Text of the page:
No one should have to pay for medical services not received. There are ways to dispute incorrect medical coding and billing and to decrease medical costs. Knowing what to do, what to look for and where to find it takes the mystery out of decreasing medical costs and disputing incorrect charges.
1. Request In-network Providers
For those who have insurance requiring them to stay in-network to receive the highest benefits possible, remember that just because the hospital or clinic is in the network does not mean that all of its staff will be. Ask for treatment from participating providers. Even if none of the staff is in-network, the fact that this request is in the file could help with negotiations to decrease the billed amount. Sometimes medical facilities will agree to accept an insurer's in-network reimbursement rate. This can decrease the bill substantially.
2. Always Read the Explanation of Benefits (EOBs) Sent by the Insurance Company
These documents contain information related to each medical bill submitted to the insurance company.
The EOB Details:
- how much the insurance company paid.
- the amount that the insured is responsible for.
- how much the insured saved by using an in-network provider.
3. Ask for Less Expensive Tests
If possible, request less expensive testing as long as the same results are obtainable. For example, if magnetic resonance imaging (MRI) is ordered, a less expensive cat scan (CT) may be a good substitute.
4. Request an Itemized Bill
An itemized bill offers the ability to view each charge independently.
5. Look for Errors on Medical Bills
While it is not unheard of for an individual to check a restaurant or grocery store receipt for errors, it seems that few people take the time to review medical bills. The Medical Billing Advocates of America found that nearly eight out of 10 healthcare service bills have errors. All Americans need to become proactive and review their medical bills to ensure they are only paying for the services received. Should a discrepancy be found, detail all disagreements in writing and mail them by certified mail to the medical establishment’s billing department. Taking the time to do this could save hundreds, or even thousands, of dollars.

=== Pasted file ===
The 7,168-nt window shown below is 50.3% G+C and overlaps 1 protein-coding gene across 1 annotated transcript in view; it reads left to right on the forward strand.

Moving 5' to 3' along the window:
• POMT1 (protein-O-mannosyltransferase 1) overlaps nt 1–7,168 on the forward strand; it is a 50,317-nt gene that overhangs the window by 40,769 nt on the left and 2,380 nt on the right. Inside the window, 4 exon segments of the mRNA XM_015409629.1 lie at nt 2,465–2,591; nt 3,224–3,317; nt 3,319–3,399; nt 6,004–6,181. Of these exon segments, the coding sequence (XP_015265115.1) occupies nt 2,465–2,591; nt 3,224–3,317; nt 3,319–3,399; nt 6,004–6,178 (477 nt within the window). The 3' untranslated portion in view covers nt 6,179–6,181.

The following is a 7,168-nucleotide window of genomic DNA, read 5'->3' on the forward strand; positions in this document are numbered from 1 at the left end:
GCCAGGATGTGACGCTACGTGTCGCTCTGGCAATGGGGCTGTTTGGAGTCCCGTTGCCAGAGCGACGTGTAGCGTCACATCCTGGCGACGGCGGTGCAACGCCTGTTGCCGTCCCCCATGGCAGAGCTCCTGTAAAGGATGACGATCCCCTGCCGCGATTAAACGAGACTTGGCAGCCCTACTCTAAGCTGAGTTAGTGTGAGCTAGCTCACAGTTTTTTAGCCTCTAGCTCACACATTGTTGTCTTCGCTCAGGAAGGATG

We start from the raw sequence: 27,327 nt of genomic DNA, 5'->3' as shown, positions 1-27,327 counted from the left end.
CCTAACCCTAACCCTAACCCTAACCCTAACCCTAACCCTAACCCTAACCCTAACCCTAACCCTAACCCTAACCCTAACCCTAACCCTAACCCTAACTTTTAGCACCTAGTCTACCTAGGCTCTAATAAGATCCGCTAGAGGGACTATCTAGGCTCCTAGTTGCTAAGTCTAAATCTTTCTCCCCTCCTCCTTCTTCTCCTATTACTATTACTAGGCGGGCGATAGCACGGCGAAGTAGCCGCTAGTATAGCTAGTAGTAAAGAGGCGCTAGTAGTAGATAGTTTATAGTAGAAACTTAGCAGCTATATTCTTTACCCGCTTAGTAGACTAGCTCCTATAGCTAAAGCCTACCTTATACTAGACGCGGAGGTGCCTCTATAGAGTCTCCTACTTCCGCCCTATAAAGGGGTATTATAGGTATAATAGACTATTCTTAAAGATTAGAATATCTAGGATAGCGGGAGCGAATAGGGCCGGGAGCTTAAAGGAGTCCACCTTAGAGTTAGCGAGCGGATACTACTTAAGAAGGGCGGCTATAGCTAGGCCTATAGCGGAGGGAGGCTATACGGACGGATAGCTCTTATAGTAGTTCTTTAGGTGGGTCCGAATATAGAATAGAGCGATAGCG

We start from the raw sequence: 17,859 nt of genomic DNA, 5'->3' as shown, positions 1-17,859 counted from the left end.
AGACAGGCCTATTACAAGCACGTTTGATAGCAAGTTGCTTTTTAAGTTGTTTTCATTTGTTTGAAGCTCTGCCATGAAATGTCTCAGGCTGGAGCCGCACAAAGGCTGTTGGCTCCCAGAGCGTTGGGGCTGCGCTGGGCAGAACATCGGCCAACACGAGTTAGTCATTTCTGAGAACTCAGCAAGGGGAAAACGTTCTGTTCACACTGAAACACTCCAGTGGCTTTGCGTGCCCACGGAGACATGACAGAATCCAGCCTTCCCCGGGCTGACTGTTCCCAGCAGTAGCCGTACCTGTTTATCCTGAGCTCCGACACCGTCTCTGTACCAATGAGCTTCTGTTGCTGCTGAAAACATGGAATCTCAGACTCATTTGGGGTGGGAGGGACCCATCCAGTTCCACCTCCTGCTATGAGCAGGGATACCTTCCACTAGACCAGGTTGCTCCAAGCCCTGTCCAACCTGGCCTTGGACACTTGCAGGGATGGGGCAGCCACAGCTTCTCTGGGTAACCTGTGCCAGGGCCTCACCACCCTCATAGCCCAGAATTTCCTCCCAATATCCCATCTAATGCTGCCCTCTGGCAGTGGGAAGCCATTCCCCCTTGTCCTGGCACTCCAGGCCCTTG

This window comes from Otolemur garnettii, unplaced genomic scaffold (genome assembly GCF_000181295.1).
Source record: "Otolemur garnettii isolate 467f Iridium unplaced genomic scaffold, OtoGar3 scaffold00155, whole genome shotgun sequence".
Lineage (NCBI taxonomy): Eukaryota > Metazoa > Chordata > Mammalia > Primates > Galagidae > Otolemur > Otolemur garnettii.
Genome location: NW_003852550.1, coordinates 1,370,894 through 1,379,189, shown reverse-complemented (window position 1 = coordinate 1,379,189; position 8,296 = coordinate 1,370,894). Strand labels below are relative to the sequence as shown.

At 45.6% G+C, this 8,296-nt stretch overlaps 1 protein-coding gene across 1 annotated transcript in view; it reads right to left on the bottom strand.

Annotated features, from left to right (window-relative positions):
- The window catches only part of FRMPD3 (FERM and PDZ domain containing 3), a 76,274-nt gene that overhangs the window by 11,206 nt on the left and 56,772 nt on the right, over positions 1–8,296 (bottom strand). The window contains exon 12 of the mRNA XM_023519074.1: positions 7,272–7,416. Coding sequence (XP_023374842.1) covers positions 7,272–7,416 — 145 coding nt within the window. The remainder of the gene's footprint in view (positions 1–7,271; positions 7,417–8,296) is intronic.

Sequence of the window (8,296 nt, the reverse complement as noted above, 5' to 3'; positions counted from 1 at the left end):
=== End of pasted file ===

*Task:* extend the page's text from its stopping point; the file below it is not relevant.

6. Get a Written Explanation
When there is a discrepancy concerning a medical bill, ask for a written explanation of the charge from that medical facility or physician's billing department.
7. Take Detailed Notes and Keep Documentation
Write down all the information related to conversations with staff members pertaining to the incorrect medical bill. When, who, what and why are great questions to answer in these notes. By doing this, any questions asked about previous contact with the medical facility’s staff can be answered accurately. Also, keep records of all written correspondence.
8. Watch Out for Balance Billing
This practice is illegal in most states. Balance billing is when an in-network provider receives the agreed upon payment from the insurance company and bills the patient for the outstanding balance on the account. In a situation such as this, the insured needs to contact his insurance company. Jane Cooper, the chief executive of Patient Care, a patient advocate firm in Milwaukee, states that the insurance companies are the best enforcers of the balance billing laws.